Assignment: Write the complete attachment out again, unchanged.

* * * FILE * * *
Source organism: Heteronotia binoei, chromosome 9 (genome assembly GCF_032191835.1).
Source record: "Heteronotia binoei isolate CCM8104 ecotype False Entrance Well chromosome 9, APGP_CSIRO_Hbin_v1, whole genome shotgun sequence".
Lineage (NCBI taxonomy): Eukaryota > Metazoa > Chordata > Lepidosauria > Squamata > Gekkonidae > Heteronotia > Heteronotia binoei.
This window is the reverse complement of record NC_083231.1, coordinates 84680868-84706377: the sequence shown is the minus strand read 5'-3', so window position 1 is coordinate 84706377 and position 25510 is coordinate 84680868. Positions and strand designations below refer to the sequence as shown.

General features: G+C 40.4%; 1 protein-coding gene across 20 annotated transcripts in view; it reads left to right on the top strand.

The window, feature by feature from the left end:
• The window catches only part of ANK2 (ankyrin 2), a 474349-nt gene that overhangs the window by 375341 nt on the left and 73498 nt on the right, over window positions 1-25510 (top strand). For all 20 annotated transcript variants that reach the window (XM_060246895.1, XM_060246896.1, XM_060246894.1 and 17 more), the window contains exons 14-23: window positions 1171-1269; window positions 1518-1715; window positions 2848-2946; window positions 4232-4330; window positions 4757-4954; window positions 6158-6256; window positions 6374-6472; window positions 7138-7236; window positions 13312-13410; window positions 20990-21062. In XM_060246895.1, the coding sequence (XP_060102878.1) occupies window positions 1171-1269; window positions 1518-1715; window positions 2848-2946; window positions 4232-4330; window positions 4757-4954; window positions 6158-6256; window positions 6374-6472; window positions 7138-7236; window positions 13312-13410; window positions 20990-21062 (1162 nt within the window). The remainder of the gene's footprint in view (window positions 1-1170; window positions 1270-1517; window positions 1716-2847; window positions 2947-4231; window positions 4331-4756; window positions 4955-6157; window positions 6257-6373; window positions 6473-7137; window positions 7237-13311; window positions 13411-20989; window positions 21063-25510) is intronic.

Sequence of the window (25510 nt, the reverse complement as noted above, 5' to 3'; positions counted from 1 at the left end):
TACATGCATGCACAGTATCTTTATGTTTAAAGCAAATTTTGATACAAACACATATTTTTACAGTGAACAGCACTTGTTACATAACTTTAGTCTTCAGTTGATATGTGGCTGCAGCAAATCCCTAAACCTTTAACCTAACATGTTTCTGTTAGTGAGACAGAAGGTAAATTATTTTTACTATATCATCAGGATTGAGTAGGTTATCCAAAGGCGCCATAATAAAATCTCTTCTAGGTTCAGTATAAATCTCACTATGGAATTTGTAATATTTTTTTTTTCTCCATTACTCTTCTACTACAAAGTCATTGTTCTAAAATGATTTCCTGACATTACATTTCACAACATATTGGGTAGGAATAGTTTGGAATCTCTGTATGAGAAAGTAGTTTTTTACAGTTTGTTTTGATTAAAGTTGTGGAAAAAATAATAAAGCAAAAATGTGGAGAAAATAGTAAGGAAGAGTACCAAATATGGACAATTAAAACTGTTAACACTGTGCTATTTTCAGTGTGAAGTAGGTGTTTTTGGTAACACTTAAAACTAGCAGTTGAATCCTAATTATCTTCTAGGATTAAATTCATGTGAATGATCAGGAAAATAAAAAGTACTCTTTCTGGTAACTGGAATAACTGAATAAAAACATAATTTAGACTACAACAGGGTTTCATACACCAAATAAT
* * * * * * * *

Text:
Source organism: Heteronotia binoei, chromosome 9 (genome assembly GCF_032191835.1).
Source record: "Heteronotia binoei isolate CCM8104 ecotype False Entrance Well chromosome 9, APGP_CSIRO_Hbin_v1, whole genome shotgun sequence".
Lineage (NCBI taxonomy): Eukaryota > Metazoa > Chordata > Lepidosauria > Squamata > Gekkonidae > Heteronotia > Heteronotia binoei.
This window is the reverse complement of record NC_083231.1, coordinates 84680868-84706377: the sequence shown is the minus strand read 5'-3', so window position 1 is coordinate 84706377 and position 25510 is coordinate 84680868. Positions and strand designations below refer to the sequence as shown.

General features: G+C 40.4%; 1 protein-coding gene across 20 annotated transcripts in view; it reads left to right on the top strand.

The window, feature by feature from the left end:
• The window catches only part of ANK2 (ankyrin 2), a 474349-nt gene that overhangs the window by 375341 nt on the left and 73498 nt on the right, over window positions 1-25510 (top strand). For all 20 annotated transcript variants that reach the window (XM_060246895.1, XM_060246896.1, XM_060246894.1 and 17 more), the window contains exons 14-23: window positions 1171-1269; window positions 1518-1715; window positions 2848-2946; window positions 4232-4330; window positions 4757-4954; window positions 6158-6256; window positions 6374-6472; window positions 7138-7236; window positions 13312-13410; window positions 20990-21062. In XM_060246895.1, the coding sequence (XP_060102878.1) occupies window positions 1171-1269; window positions 1518-1715; window positions 2848-2946; window positions 4232-4330; window positions 4757-4954; window positions 6158-6256; window positions 6374-6472; window positions 7138-7236; window positions 13312-13410; window positions 20990-21062 (1162 nt within the window). The remainder of the gene's footprint in view (window positions 1-1170; window positions 1270-1517; window positions 1716-2847; window positions 2947-4231; window positions 4331-4756; window positions 4955-6157; window positions 6257-6373; window positions 6473-7137; window positions 7237-13311; window positions 13411-20989; window positions 21063-25510) is intronic.

Sequence of the window (25510 nt, the reverse complement as noted above, 5' to 3'; positions counted from 1 at the left end):
TACATGCATGCACAGTATCTTTATGTTTAAAGCAAATTTTGATACAAACACATATTTTTACAGTGAACAGCACTTGTTACATAACTTTAGTCTTCAGTTGATATGTGGCTGCAGCAAATCCCTAAACCTTTAACCTAACATGTTTCTGTTAGTGAGACAGAAGGTAAATTATTTTTACTATATCATCAGGATTGAGTAGGTTATCCAAAGGCGCCATAATAAAATCTCTTCTAGGTTCAGTATAAATCTCACTATGGAATTTGTAATATTTTTTTTTTCTCCATTACTCTTCTACTACAAAGTCATTGTTCTAAAATGATTTCCTGACATTACATTTCACAACATATTGGGTAGGAATAGTTTGGAATCTCTGTATGAGAAAGTAGTTTTTTACAGTTTGTTTTGATTAAAGTTGTGGAAAAAATAATAAAGCAAAAATGTGGAGAAAATAGTAAGGAAGAGTACCAAATATGGACAATTAAAACTGTTAACACTGTGCTATTTTCAGTGTGAAGTAGGTGTTTTTGGTAACACTTAAAACTAGCAGTTGAATCCTAATTATCTTCTAGGATTAAATTCATGTGAATGATCAGGAAAATAAAAAGTACTCTTTCTGGTAACTGGAATAACTGAATAAAAACATAATTTAGACTACAACAGGGTTTCATACACCAAATAAT